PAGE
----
By 1891 the family had moved south of the river and were now in Plough Road, Rotherhithe – there had been another child in the intervening decade although the older of Clara’s twin sisters was no longer there.  George was now a ‘Book Keeper in the Iron Trade’ and the older children were all working – including Clara who at 16 was listed as a dressmaker and her two remaining older sisters who were both listed as laundresses.  By 1901 the involvement in the laundry trade seemed to have increased with George listed as a laundryman, Clara and her youngest sister, Edith, were collar dressers, presumably linked to the laundry trade, and the oldest sister at home, a shirt dresser.

Whether George’s involvement with the laundry is as worker, manager or owner isn’t clear.  However, by the 1906 Kelly’s Directory some, or all, of the family had moved to Glenfarg Road and Arthur Lambert, one of the son, was listed as a laundry proprietor – the location of the business was listed as Glenfarg Road although this seem unlikely in a small terraced house.  This was the just built suburbia of the Corbett Estate, and while not one of the biggest houses, was a step up from where the family had been living before, and suggested that the family laundry business was doing well.

The 1911 saw many suffragettes evading being returned in the census.  At Glenfarg Road only two of Clara’s brothers, Arthur and Frank, and a sister Jane were listed.  It is almost certain that Clara was living there – court reports from before and after list her in Catford.  It may be that here mother and other sisters were ‘evaders’ too.  The family seems to have moved on by the time the First World War finished as the business wasn’t listed in Glenfarg Road in the 1919 Kelly’s Directory.

During World War 1 Clara somewhat surprisingly joined the Women’s Police Service (WPS) where she seems done social work type activities in South Wales.  She continued to campaign for votes for women after the War – speaking at a “well attended meeting” in Lewisham Market in June 1918 (15).

She met Violet Croxford in the WPS and the pair of them continued with similar work in London’s West End with Dick Sheppard and later set up a women’s refuge in Kent.  In the 1939 Register, they were living in South Road, Hythe, and both listed as ‘Boarding House Proprietress.’  They retired and moved to Farncombe, Surrey in 1953, where Clara lived until her death in 1969; Violet lived until 1985.

Notes

  1. 26 November 1910 -The Vote
  2. 2 March 1912 – Shields Daily News
  3. 14 March 1912 – Shields Daily News
  4. 8 March 1912 – Votes for Women
  5. 14 March 1912 – Staffordshire Sentinel
  6. 14 March 1912 – London Daily News
  7. 14 June 1912 – Votes for Women
  8. 31 January 1913 The Suffragette
  9. 14 February 1913 The Suffragette
  10. 22 February 1913 – Leeds Mercury
  11. 28 February 1913 – The Suffragette
  12. Ibid
  13. 11 April 1914 – Manchester Evening News
  14. Monday, Nov 17, 1913 – The Times
  15. 28 June 1918 Britannia

Picture credits

Census & related information come via Find My Past

 

A Victorian Walk Around the Corbett Estate

A month or two ago it was noted in another post on Running Past, that there had ‘probably never been a single sale of land around Hither Green and Lee that has been more significant than the sale of North Park Farm by the Earl of St Germans in 1895 as it allowed for the development of was initially known as the St Germans estate, now generally known as the Corbett estate.’ This post picks up the story a few years after the sale after development was well under way, but far from being completed.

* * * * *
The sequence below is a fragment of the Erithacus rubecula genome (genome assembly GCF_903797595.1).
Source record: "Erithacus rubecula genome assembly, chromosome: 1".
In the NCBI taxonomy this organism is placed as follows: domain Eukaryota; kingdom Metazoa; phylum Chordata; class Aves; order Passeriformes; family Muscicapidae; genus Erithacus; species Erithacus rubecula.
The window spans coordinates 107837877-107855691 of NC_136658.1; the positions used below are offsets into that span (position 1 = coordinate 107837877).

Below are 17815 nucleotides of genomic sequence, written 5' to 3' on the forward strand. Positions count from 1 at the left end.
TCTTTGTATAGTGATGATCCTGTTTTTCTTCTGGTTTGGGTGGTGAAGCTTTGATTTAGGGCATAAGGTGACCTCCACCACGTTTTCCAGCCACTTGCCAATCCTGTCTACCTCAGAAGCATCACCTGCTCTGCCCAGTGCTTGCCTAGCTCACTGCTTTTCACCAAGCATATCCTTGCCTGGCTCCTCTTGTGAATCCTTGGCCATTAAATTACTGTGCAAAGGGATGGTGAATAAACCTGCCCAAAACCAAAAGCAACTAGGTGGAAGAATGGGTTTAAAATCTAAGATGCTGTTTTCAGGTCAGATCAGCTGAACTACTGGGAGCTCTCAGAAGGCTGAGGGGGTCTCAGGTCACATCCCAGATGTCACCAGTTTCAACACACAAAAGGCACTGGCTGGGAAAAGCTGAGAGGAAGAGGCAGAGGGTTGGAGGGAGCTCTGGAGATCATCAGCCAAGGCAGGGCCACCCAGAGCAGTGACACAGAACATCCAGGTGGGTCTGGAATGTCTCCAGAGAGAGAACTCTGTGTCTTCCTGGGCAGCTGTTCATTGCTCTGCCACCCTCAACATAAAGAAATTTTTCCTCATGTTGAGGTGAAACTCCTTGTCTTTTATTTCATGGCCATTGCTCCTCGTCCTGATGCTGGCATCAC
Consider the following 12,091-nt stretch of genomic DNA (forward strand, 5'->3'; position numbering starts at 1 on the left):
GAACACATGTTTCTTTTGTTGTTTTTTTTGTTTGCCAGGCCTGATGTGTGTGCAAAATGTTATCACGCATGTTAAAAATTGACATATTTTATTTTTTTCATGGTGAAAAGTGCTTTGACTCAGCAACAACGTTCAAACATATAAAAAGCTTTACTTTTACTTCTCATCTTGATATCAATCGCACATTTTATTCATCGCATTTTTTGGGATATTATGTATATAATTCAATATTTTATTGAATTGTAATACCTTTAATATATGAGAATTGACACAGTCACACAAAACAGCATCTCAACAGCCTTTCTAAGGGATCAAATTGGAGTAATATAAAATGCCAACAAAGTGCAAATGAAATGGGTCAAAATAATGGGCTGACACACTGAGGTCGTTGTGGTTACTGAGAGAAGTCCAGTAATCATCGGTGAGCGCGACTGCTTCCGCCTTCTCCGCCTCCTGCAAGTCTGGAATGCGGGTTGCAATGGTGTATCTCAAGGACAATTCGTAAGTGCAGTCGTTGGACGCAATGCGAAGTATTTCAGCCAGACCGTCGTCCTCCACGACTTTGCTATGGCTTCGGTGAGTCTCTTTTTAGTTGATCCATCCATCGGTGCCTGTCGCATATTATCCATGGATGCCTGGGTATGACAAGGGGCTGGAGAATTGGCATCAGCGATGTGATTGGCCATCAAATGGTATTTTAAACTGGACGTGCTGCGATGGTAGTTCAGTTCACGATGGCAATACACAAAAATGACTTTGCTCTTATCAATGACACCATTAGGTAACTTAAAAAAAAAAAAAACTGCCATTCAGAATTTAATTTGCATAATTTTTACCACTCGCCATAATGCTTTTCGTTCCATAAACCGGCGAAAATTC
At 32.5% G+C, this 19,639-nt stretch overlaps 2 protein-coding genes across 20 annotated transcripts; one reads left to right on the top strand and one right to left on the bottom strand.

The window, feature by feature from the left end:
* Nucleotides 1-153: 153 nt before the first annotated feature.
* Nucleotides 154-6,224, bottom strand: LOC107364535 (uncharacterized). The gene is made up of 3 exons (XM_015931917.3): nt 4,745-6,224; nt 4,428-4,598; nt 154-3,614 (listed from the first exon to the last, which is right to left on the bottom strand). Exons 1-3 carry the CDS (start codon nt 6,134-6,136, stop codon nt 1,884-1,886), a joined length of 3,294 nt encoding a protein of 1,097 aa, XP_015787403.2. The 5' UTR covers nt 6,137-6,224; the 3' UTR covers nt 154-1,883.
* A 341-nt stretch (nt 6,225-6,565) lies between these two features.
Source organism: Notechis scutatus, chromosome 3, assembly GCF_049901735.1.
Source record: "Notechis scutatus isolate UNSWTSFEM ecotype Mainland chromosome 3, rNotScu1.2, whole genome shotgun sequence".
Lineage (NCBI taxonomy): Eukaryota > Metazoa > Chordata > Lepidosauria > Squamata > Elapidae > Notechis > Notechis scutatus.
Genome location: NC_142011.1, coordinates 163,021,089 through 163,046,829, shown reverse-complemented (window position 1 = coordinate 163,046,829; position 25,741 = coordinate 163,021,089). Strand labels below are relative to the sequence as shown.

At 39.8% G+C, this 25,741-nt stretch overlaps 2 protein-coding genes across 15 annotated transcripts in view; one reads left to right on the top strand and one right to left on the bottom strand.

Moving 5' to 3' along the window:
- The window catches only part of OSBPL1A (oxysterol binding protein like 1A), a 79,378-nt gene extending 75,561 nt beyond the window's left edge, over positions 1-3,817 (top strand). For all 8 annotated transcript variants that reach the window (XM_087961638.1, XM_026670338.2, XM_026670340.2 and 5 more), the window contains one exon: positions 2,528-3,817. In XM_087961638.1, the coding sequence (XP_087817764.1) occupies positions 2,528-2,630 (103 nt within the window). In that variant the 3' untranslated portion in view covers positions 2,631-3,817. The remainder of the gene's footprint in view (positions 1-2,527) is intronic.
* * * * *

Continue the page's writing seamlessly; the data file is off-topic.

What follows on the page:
We return on 15 November 1899 in the company of one of Charles Booth’s investigators, Ernest Aves (there is a biography of Aves here)and PC Lloyds from Ladywell Police Station, who lived locally in Harvard Road.  The walk gives a fascinating insight into the early days of the estate.120px-charles_booth_by_george_frederic_watts  Charles Booth (picture Creative Commons), the centenary of whose death is on November 23, 2016, conducted an ‘Inquiry into Life and Labour in London’ between 1886 and 1903 – for much of the city he produced wonderfully detailed maps coloured on the basis of income and the social class of its inhabitants.  His assessment was based on walks carried out either himself or through a team of social investigators, often with clergymen or the police, listening, observing what he saw and talking to people he met on the road.  Sadly, no map seems to be available for most of the walk but below is an extract which includes the most southerly part of Hither Green that seems to have been mapped – available from London School of Economics as a Creative Commons.

image

booth

Albert Lloyds was about 35 and has been in the police for 11 years all of which has been in Lewisham, Booth feels that he is unlikely to get promotion due to his lack of education, he had five children in 1899.  By the 1901 census Albert Lloyds, from Newchurch in Kent, was still living at 35 Harvard Road, with his wife Ellen and 7 children in a two bedroom house.

Corbett was described as ‘speculator in chief’ but was subletting much of the work, the contractors included James Watt, whom Running Past has already covered.  The estate is described as being mainly for the ‘lower middle class’ and two styles predominated – ‘a small single fronted house letting at about £25 and a somewhat larger double-fronted house letting at £36 to £38.‘  The larger houses in Brownhill Road attracted a rent of £60.  These were presumably monthly rentals.  But there were lower, weekly, rents around ‘working class’ Sandhurst Road.